Close

Tunneled Node for Campus Switches

By Sue Gillespie, Senior Product Marketing Manager, Aruba
Share Post

Simplicity is core to our Aruba Mobile First architecture.  So is security.  So when our development team comes up with a new feature that delivers both, we get excited because we know it will be a win for our customers.  Tunneled Node for wired switches is what I am talking about so keep reading to learn more.

Just the basics please

In a traditional wired campus network, access switches have the job of forwarding user traffic to and from distribution switches.  And in flatter, 2 tier networks, they do this directly to a core switch.  Our Aruba wireless solution uses a mobility architecture, which encapsulates a user's wireless traffic between the access points and mobility controllers using tunnels.  We have now applied this tunnel concept to our wired switches with a new feature called Tunneled Node which is available, license free, in the ArubaOS-Switch 16.02 release.

Per-port Tunneled Node for Aruba switches provides a separate tunnel to transport network traffic on a per-port basis to an Aruba Controller.  Authentication and network policies are applied and enforced at the Controller, just as they are for APs.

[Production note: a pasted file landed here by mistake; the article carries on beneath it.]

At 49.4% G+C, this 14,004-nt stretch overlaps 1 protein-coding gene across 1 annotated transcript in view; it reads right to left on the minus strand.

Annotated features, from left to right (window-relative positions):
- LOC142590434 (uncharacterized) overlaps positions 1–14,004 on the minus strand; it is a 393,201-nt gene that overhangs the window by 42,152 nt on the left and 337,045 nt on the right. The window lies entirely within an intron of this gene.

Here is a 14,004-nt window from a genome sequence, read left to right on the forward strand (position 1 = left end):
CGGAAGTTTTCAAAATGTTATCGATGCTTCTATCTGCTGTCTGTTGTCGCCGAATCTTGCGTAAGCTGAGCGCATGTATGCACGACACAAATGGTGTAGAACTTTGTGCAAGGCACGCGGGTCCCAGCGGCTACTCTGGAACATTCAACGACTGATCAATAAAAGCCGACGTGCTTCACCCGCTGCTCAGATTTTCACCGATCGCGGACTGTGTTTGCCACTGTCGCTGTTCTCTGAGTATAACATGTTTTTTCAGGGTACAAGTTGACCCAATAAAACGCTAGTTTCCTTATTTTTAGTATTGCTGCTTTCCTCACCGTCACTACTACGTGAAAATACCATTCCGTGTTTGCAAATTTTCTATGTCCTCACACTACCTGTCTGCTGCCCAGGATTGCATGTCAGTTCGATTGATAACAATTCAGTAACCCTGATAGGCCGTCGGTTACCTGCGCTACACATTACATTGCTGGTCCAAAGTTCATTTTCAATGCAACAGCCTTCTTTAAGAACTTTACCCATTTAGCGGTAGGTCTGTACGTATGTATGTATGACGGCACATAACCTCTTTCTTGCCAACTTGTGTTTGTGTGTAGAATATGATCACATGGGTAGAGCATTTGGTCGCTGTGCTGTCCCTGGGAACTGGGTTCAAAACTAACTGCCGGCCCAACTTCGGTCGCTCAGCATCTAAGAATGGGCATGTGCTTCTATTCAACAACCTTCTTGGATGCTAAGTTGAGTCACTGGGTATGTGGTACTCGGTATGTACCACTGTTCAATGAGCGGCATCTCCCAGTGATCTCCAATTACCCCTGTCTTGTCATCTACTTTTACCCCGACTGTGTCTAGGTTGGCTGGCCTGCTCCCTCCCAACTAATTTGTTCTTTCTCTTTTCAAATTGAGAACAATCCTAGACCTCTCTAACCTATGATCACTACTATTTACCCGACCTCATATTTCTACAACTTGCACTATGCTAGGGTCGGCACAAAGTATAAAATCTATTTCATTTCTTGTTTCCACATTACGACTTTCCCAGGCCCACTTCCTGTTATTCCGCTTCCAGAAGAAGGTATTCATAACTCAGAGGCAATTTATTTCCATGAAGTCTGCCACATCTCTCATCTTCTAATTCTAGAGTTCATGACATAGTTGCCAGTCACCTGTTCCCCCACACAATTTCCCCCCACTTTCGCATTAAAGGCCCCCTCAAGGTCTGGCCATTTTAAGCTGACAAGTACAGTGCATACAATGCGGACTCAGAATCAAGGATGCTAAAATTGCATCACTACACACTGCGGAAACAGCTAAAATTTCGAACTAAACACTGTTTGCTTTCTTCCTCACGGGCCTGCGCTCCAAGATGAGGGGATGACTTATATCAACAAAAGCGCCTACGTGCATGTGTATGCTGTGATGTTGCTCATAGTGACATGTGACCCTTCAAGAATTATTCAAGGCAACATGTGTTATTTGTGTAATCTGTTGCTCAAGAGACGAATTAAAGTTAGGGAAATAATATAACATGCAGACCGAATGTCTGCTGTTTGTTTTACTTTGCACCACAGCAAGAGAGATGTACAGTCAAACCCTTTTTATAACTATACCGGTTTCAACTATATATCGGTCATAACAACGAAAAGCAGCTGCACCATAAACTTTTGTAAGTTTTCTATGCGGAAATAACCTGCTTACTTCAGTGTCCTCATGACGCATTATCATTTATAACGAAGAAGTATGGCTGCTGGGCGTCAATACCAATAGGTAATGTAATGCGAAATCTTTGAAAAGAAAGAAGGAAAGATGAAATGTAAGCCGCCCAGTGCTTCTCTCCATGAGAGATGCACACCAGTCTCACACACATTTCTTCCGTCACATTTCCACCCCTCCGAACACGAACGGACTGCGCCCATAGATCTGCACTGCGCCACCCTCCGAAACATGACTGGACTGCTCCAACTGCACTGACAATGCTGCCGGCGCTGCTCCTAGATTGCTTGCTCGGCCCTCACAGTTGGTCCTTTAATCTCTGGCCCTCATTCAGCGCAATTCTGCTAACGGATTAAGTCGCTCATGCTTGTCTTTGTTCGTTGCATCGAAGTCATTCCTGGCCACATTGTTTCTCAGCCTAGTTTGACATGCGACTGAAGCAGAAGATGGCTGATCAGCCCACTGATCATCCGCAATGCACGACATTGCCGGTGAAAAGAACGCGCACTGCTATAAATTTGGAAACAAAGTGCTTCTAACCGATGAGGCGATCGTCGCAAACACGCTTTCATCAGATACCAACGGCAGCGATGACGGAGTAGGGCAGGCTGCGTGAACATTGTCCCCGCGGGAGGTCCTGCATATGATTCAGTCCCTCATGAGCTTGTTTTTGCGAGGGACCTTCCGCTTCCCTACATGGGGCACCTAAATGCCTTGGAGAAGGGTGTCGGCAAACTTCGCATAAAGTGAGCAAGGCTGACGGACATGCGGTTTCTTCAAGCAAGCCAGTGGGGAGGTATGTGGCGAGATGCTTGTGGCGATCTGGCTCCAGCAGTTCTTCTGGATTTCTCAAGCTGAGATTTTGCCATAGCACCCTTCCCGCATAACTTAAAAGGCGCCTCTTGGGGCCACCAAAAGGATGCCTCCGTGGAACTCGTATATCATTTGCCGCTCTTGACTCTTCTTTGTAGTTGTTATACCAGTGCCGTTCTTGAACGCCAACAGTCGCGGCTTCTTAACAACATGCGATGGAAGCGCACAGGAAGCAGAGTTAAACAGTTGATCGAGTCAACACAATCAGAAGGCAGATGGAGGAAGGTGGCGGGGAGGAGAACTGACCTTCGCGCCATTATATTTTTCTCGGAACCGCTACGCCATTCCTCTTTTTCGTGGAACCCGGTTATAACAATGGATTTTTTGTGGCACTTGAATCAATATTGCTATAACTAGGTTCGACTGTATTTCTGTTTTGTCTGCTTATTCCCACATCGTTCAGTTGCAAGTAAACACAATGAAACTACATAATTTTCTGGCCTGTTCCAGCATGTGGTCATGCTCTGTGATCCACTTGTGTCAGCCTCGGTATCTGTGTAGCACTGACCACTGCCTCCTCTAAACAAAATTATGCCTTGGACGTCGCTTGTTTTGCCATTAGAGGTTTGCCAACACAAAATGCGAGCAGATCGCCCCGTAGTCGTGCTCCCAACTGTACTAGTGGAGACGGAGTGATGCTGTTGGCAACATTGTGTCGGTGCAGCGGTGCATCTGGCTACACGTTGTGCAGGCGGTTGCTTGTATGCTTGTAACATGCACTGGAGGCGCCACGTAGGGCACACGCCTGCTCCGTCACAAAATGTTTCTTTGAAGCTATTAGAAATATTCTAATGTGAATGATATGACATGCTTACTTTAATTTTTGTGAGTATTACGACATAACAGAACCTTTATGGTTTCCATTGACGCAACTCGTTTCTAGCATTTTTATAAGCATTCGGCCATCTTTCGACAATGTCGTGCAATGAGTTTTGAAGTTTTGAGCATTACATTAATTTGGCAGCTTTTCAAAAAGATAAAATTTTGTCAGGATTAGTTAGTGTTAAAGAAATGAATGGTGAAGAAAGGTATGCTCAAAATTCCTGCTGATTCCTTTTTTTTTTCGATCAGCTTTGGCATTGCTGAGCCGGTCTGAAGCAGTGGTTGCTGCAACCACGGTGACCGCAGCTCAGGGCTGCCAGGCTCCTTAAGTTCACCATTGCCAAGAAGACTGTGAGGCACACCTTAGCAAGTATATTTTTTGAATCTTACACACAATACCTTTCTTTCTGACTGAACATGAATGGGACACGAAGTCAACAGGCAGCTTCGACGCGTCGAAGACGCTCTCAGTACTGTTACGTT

Why

The main purpose of Tunneled Node is to use the controller as a unified policy enforcement point for traffic from both wired and wireless clients.  Using a unified policy simplifies policy management and ensure consistent access and permissions.  It delivers the following benefits:

tunnel blog 2.JPG

How it does it

  • A single GRE tunnel transports all traffic to and from 'tunneled' interfaces.
  • Traffic from other interfaces is forwarded normally by the switch.
  • Management and control traffic is not tunneled.

tunnel blog 1b.png

Which Aruba switches support Tunneled Node?

Using the ArubaOS-Switch 16.02 software release, the following switches support per-port Tunneled Node:

For more details

Learn more about Tunneled Node for Aruba campus switches in the ArubaOS-Switch Management and Configuration Guide .  If you would like to see how to enable and configure the tunneled node feature on your Aruba-OS Switch device, check out the Aruba Solutions Exchange.

Sue Gillespie is a senior product marketing manager for campus switching at Aruba, a Hewlett Packard Enterprise company. When Sue is not perfecting her chocolate chip cookie recipe or volunteering at swim meets, she continues to enlighten the world on the advantages of Aruba's switches.

Tags:

  • 2920 Switch
  • 2920 Switch Series
  • 2930F switch
  • 5400R Switch
  • 5400R Switch Series
  • Aruba Products
  • ArubaOS
  • controller
  • Mobile First
  • Networking
  • Security
  • switches